This study is funded in part by a grant from The Lions John Cockayne Memorial Fellowship Trust. Support in kind is also provided by the Monash Health Podiatry Department and Allied Health Clinical Research Unit.

Authors’ Affiliations

(1)
Podiatry Department, Monash Health
(2)
Peninsula Health, Community Health
(3)
Physiotherapy Department, Monash University
(4)
Allied Health Research Unit, Monash Health

References

  1. Lazzarini PA, Gurr JM, Rogers JR, Schox A, Bergin SM: Diabetes foot disease: the Cinderella of Australian diabetes management. J Foot Ankle Res. 2012, 5 (1): 24-10.1186/1757-1146-5-24.View ArticlePubMedPubMed CentralGoogle Scholar
  2. National Health and Medical Research Council: National Evidence-Based Guidelines on Prevention, Identification and Management of Foot Complications in Diabetes. 2011, Melbourne: NHMRCGoogle Scholar
  3. Boulton AJ: The diabetic foot: grand overview, epidemiology and pathogenesis. Diabetes Metab Res Rev. 2008, 24 (Suppl 1): S3-S6.View ArticlePubMedGoogle Scholar
  4. Australian Institute of Health and Welfare (AIHW): Diabetes Australian Facts. 2008, Canberra: AIHWGoogle Scholar
  5. Barr ELM DJM, Zimmet PZ, Polkinghorne KR, Atkins RC, Dunstan DW, Murray SG, Shaw JE: The Australian Diabetes, Obesity and Lifestyle Study: Tracking the Accelerating Epidemic: Its Causes and Outcomes. 2006, Melbourne: International Diabetes InstituteGoogle Scholar
  6. Bergin SM, Gurr JM, Allard BP, Holland EL, Horsley MW, Kamp MC, Lazzarini PA, Nube VL, Sinha AK, Warnock JT, et al: Australian Diabetes Foot Network: management of diabetes-related foot ulceration - a clinical update. Med J Aust. 2012, 197 (4): 226-229. 10.5694/mja11.10347.View ArticlePubMedGoogle Scholar
  7. Brem H, Sheehan P, Boulton AJ: Protocol for treatment of diabetic foot ulcers. Am J Surg. 2004, 187 (5): S1-S10. 10.1016/S0002-9610(03)00299-X.View ArticleGoogle Scholar
  8. Brod M: Quality of life issues in patients with diabetes and lower extremity ulcers: patients and care givers. Qual Life Res. 1998, 7: 356-372.View ArticleGoogle Scholar
  9. Vileikyte L: Diabetic foot ulcers: a quality of life issue. Diabetes Metab Res Rev. 2001, 17: 246-249. 10.1002/dmrr.216.View ArticlePubMedGoogle Scholar
  10. Edwards J, Stapley S: Debridement of diabetic foot ulcers. Cochrane Database Syst Rev. 2010, 1: CD003556-PubMedGoogle Scholar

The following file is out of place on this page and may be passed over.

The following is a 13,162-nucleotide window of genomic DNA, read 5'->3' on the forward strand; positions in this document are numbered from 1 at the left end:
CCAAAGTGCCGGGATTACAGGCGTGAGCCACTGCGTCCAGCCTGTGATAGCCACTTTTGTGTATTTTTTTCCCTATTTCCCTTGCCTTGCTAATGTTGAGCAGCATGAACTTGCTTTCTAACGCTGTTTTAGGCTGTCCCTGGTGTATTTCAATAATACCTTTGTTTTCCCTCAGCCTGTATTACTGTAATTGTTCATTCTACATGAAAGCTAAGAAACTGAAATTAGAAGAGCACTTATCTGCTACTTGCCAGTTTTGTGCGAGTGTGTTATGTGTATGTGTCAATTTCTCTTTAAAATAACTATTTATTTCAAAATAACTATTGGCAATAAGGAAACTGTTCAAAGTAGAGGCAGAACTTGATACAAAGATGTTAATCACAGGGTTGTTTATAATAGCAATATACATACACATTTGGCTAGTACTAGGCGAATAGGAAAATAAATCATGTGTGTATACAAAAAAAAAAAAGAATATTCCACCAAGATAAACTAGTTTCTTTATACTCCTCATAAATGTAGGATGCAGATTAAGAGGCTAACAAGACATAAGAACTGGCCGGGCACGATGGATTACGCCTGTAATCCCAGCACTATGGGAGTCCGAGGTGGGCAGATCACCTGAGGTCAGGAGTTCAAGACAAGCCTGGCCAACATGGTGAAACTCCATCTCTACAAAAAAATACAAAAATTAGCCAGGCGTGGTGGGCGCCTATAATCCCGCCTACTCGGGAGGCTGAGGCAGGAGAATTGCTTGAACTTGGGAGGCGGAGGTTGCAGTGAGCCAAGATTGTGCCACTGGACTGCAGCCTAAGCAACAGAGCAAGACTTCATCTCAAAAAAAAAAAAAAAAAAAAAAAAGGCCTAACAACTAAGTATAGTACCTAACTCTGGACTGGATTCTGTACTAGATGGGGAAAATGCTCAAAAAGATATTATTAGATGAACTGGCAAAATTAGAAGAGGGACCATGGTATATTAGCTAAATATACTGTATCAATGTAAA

11. Bradley M, Cullum N, Sheldon T: The debridement of chronic wounds: a systematic review. Health Technol Assess. 1999, 3 (17 Part 1): 1-78.PubMedGoogle Scholar
  12. Sibald RG, Goodman L, Woo KYDLK, Smart H, Tariq G, Ayello EA, Burrell RE, Keast DH, Mayer D, et al: Special considerations in wound bed preparation 2011: an update. Adv Skin Wound Care. 2011, 24 (9): 415-436. 10.1097/01.ASW.0000405216.27050.97.View ArticleGoogle Scholar
  13. Falabella AF: Debridement and wound bed preparation. Dermatol Ther. 2006, 29 (6): 317-325.View ArticleGoogle Scholar
  14. Fisher TK, Scimeca CL, Bharara M, Mills JL, Armstrong DG: A Stepwise Approach for Surgical Management of Diabetic Foot Infections. J Vasc Surg. 2010, 52 (12S): 72S-75S.View ArticlePubMedGoogle Scholar
  15. Hess CL, Howard MA, Attinger CE: A review of mechanical adjuncts in wound healing: Hydrotherapy, ultrasound, negative pressure therapy, hyperbaric oxygen, and electrostimulation. Ann Plast Surg. 2003, 51 (2): 210-218. 10.1097/01.SAP.0000058513.10033.6B.View ArticlePubMedGoogle Scholar
  16. Voight J, Wendelken M, Driver V, Alvarez OM: Low-frequency ultrasound (20–40 kHz) as an adjunctive therapy for chronic wound healing: a systematic review of the literature and meta-analysis of eight ranomized controlled trials. Int J Low Extrem Wounds. 2011, 10 (4): 190-199. 10.1177/1534734611424648.View ArticleGoogle Scholar
  17. Breuing KH, Bayer L, Neuwalder J, Arch M, Orgill DP: Early Experience Using Low-Frequency Ultrasound in Chronic Wounds. Ann Plast Surg. 2005, 55 (2): 183-187. 10.1097/01.sap.0000168695.20350.07.View ArticlePubMedGoogle Scholar
  18. Pierson T, Niezgoda JA, Learmonth S, Blunt D, McNabb K: Effect of low-frequency ultrasound applied in vitro to highly antibiotic-resistant acinetobacter isolates recovered from soldiers returning from Iraq. Wound Repair Regen. 2008, 13 (2): 1-2. 10.1111/j.1067-1927.2005.130216at.x.View ArticleGoogle Scholar
  19. Ennis WJ, Valdes W, Gainer M, Meneses P: Evaluation of clinical effectiveness of MIST ultrasound therapy for the healing of chronic wounds. Adv Skin Wound Care. 2006, 19 (8): 437-446. 10.1097/00129334-200610000-00011.View ArticlePubMedGoogle Scholar